It’s easy to get caught up in the frothiness of the market and the fear of missing out. So, at times like these, it can be useful to look back at examples from financial history. They provide comfort to those sitting out the hype. In Walter Bagehot’s unlikely 1873 bestseller ‘Lombard Street: A Description of the Money Market’, you’ll find more than a few such examples to calm the nerves.
Among them is an account of the speculative bubble of 1688. Much like today, the bubble was caused by a surplus of savings. A period of growth in household savings had bid up the price of real estate and credit was abundant.
In the years preceding the bubble, savers faced an uninspiring rate of interest, even from marginal borrowers. There was an unknown amount gold and silver hidden away in sock drawers and vaults, which created some of the FOMO necessary for highly speculative behaviour.
These savings could, it was reasoned, pour into investable assets – if you didn’t get in today, you would miss out on the day’s wealth generating assets and permanently impair your own position in society.
Bagehot describes how, “The natural effect of this state of things was that a crowd of projectors, ingenious and absurd, honest and knavish, employed themselves in devising new schemes for the employment of redundant capital’, as ‘a crowd of companies, every one of which confidently held out to subscribers the hope of immense gains, sprang into existence”.
Many of the investors during that speculative period were wiped out, something today’s investor in the latest concept stock IPO or SPAC deal would do well to remember.
The fear of a permanent loss of wealth in an era of gold and silver coinage may seem absurd to today’s investor. We are now asked to place our faith in fiat currency from central banks whose credibility seems more ‘transitory’ by the day.
But there are several interesting lessons we can lean on. The first, is that a boom in savings will invariably lead to a boom in hustlers clambering to take them. The second, is that a good idea and a good investment are not one and the same.
Many of the businesses promoted during the 1680s were in rapidly growing markets such as low-cost education, glass bottles, and insurance. Those markets did grow rapidly during the centuries that followed. But when too much capital chases an idea, when the ethics of the promoter are questionable, or the legal structure provides inadequate protection to the shareholders, the returns for the underlying investor are likely to be severely lacking. Perhaps the most surprising lesson from this bubble though is how short the market memory proved after the fact.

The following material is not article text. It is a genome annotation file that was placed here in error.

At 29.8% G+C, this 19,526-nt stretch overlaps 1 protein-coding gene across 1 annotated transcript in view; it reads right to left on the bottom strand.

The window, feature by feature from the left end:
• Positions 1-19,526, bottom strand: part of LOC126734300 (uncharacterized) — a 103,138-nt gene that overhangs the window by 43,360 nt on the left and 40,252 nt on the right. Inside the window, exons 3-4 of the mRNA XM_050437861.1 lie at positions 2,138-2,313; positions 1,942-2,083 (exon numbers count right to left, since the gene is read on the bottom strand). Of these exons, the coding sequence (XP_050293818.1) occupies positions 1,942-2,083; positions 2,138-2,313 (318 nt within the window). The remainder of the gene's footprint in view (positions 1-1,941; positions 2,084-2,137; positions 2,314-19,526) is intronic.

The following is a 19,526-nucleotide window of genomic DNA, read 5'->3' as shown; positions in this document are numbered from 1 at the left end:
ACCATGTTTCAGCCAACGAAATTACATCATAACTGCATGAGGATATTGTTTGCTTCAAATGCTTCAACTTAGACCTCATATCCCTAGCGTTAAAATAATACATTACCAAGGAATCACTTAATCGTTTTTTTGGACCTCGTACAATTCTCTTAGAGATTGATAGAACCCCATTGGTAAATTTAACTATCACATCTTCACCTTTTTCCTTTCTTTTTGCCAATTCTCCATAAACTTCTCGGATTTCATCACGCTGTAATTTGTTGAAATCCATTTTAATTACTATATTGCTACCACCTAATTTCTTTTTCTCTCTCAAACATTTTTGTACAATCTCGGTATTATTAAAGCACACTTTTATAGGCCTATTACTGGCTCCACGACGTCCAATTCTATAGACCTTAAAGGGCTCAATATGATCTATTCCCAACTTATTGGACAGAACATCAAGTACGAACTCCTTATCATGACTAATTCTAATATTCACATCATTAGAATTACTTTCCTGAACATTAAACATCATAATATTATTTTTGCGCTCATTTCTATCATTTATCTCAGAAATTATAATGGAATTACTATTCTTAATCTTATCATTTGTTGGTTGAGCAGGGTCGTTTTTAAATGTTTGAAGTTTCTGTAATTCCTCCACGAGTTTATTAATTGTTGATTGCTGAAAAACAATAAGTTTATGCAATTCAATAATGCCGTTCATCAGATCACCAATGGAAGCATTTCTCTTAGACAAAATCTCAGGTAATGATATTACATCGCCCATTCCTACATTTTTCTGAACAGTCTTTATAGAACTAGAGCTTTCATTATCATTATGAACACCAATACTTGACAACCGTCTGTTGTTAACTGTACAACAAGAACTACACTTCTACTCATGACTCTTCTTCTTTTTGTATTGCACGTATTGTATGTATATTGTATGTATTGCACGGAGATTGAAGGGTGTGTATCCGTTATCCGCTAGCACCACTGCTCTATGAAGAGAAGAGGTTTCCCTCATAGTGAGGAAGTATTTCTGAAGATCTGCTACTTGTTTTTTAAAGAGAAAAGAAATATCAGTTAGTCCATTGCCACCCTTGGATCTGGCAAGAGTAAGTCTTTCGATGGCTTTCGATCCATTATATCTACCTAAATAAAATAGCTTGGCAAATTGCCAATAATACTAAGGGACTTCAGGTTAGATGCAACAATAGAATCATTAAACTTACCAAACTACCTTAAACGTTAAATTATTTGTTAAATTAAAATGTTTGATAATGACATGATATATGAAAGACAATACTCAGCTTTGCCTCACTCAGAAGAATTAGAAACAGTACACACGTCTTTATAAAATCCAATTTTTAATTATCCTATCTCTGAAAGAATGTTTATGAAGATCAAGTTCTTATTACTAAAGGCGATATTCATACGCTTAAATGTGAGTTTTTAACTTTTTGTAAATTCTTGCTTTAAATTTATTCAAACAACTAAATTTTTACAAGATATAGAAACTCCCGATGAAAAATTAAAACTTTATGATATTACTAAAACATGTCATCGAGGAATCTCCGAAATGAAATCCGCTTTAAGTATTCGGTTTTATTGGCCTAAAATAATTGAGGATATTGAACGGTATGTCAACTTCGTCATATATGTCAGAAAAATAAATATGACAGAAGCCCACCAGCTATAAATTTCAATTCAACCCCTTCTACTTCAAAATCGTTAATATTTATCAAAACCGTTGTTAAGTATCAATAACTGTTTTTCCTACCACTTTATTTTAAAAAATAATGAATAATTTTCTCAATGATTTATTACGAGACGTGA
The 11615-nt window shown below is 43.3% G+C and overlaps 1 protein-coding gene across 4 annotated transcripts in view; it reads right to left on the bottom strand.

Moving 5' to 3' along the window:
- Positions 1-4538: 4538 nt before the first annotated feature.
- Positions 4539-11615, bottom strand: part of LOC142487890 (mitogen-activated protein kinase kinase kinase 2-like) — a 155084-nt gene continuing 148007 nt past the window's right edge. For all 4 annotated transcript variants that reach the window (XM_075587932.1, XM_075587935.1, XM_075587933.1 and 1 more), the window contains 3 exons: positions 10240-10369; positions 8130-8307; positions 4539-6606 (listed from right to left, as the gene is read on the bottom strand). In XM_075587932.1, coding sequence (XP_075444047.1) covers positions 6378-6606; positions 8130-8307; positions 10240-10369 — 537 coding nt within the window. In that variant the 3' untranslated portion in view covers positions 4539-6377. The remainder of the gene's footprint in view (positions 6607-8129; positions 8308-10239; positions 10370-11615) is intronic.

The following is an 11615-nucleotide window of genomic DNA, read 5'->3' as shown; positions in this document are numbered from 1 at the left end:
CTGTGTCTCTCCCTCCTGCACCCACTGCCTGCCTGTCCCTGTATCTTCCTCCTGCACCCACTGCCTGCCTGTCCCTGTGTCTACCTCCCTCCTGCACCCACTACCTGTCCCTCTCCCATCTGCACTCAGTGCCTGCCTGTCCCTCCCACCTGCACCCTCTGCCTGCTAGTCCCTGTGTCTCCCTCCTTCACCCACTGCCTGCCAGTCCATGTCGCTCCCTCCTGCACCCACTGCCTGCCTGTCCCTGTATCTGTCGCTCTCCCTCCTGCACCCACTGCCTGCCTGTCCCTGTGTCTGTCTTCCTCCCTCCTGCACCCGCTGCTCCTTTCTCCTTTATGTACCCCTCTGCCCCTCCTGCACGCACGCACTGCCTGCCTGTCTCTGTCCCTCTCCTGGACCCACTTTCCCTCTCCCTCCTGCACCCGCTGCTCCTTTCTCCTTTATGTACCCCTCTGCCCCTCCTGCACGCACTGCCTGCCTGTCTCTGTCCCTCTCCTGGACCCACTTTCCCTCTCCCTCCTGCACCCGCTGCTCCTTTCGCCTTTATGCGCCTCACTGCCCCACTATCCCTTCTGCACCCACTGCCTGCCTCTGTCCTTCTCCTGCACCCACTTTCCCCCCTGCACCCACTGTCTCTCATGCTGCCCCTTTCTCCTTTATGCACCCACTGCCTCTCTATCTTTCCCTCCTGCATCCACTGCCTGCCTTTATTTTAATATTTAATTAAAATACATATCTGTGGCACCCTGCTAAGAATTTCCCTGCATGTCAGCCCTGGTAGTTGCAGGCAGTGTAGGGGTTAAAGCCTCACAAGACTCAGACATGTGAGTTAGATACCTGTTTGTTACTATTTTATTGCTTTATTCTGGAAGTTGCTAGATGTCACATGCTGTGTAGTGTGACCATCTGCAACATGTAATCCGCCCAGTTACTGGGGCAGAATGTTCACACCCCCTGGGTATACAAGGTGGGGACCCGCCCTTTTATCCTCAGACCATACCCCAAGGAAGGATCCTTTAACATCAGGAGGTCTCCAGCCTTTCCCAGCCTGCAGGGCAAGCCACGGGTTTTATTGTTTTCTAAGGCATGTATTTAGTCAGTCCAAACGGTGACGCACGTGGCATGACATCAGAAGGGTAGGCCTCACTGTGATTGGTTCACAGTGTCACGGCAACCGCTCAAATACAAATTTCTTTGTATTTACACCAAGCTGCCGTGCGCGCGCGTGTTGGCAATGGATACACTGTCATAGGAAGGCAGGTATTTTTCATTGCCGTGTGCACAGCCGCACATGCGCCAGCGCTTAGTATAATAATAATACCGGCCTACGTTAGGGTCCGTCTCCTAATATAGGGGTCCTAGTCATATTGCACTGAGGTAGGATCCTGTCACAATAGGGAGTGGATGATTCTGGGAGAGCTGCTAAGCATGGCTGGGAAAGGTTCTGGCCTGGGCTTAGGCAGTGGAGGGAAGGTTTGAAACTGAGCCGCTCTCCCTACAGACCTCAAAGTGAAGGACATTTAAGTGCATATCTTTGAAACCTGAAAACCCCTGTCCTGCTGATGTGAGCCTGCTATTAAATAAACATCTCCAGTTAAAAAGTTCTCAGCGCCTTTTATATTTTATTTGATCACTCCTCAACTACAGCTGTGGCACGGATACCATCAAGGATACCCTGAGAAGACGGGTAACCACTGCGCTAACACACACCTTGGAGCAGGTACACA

You might have assumed that such a bubble would leave a scar on the markets – maintaining a healthy scepticism and risk aversion in market participants for several decades to come. But within twenty years of the collapse, shares in the newly founded South Sea Company began to climb, and with them grew one of the world’s most famous speculative manias.
Why is that relevant for us today? The US market is, by many metrics, now trading at levels of irrational exuberance beyond those witnessed in the dotcom bubble, which burst just 20 years ago.
Every valuation metric has its flaws (earnings, cashflow, book value etc.), but in the long run, it should be uncontroversial to believe in some relationship between the price of a large company and how much stuff they manage to sell. Over 70 companies in the S&P 500 Index are now trading above 10x price to sales.
On the Value Equities team, we find ourselves revisiting the infamous quote from Scott McNeally, former CEO of Sun Microsystems, in the aftermath of the DotCom crash. In short, “At 10 times revenues…. what were you thinking?”